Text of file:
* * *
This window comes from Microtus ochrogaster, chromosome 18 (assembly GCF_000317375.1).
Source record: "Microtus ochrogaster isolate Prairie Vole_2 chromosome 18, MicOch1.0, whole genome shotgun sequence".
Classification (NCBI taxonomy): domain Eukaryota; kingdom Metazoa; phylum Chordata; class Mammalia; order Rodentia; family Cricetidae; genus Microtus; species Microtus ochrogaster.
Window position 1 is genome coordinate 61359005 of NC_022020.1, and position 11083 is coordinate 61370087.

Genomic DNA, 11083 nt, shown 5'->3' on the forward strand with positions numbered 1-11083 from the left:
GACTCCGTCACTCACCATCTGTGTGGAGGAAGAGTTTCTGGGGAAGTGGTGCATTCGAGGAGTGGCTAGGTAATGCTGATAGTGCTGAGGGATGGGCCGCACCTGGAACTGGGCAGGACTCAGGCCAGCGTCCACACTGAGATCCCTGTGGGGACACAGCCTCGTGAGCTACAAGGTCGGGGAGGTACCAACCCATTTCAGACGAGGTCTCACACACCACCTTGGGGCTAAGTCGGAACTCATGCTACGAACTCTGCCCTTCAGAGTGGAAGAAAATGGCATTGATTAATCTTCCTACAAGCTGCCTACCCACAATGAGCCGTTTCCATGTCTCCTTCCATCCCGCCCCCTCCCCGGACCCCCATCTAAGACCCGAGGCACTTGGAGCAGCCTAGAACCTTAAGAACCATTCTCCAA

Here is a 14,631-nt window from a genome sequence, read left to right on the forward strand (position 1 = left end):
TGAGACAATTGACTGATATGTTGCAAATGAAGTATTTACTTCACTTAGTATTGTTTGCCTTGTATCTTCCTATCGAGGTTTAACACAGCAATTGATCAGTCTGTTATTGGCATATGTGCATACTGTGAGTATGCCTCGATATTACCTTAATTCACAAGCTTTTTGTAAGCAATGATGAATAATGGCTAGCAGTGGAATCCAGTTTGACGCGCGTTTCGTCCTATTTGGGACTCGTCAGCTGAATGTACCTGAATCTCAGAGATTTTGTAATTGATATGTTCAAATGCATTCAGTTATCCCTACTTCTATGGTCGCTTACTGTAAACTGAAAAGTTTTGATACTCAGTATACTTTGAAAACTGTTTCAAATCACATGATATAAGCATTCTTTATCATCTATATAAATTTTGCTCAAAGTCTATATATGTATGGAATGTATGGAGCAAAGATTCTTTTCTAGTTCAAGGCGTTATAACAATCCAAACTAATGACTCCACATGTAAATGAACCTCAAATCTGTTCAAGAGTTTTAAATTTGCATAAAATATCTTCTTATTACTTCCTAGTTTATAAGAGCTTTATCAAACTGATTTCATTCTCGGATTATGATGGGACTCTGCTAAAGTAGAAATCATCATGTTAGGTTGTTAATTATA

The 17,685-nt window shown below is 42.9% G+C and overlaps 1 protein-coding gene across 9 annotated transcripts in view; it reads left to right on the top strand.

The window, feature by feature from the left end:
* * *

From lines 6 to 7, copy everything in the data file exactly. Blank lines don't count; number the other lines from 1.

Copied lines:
GACTCCGTCACTCACCATCTGTGTGGAGGAAGAGTTTCTGGGGAAGTGGTGCATTCGAGGAGTGGCTAGGTAATGCTGATAGTGCTGAGGGATGGGCCGCACCTGGAACTGGGCAGGACTCAGGCCAGCGTCCACACTGAGATCCCTGTGGGGACACAGCCTCGTGAGCTACAAGGTCGGGGAGGTACCAACCCATTTCAGACGAGGTCTCACACACCACCTTGGGGCTAAGTCGGAACTCATGCTACGAACTCTGCCCTTCAGAGTGGAAGAAAATGGCATTGATTAATCTTCCTACAAGCTGCCTACCCACAATGAGCCGTTTCCATGTCTCCTTCCATCCCGCCCCCTCCCCGGACCCCCATCTAAGACCCGAGGCACTTGGAGCAGCCTAGAACCTTAAGAACCATTCTCCAA

Here is a 14,631-nt window from a genome sequence, read left to right on the forward strand (position 1 = left end):